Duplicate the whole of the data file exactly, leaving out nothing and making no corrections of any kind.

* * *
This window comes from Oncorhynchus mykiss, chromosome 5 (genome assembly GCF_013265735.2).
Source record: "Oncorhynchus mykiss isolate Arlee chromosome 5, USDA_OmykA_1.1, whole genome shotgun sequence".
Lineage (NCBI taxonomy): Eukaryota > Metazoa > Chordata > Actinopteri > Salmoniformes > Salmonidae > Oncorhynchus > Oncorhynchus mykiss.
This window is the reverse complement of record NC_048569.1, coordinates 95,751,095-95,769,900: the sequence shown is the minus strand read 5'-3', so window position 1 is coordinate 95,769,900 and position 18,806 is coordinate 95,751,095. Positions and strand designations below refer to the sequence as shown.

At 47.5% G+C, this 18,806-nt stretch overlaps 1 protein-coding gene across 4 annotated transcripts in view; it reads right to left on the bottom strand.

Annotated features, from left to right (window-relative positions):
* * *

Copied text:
This window comes from Oncorhynchus mykiss, chromosome 5 (genome assembly GCF_013265735.2).
Source record: "Oncorhynchus mykiss isolate Arlee chromosome 5, USDA_OmykA_1.1, whole genome shotgun sequence".
Lineage (NCBI taxonomy): Eukaryota > Metazoa > Chordata > Actinopteri > Salmoniformes > Salmonidae > Oncorhynchus > Oncorhynchus mykiss.
This window is the reverse complement of record NC_048569.1, coordinates 95,751,095-95,769,900: the sequence shown is the minus strand read 5'-3', so window position 1 is coordinate 95,769,900 and position 18,806 is coordinate 95,751,095. Positions and strand designations below refer to the sequence as shown.

At 47.5% G+C, this 18,806-nt stretch overlaps 1 protein-coding gene across 4 annotated transcripts in view; it reads right to left on the bottom strand.

Annotated features, from left to right (window-relative positions):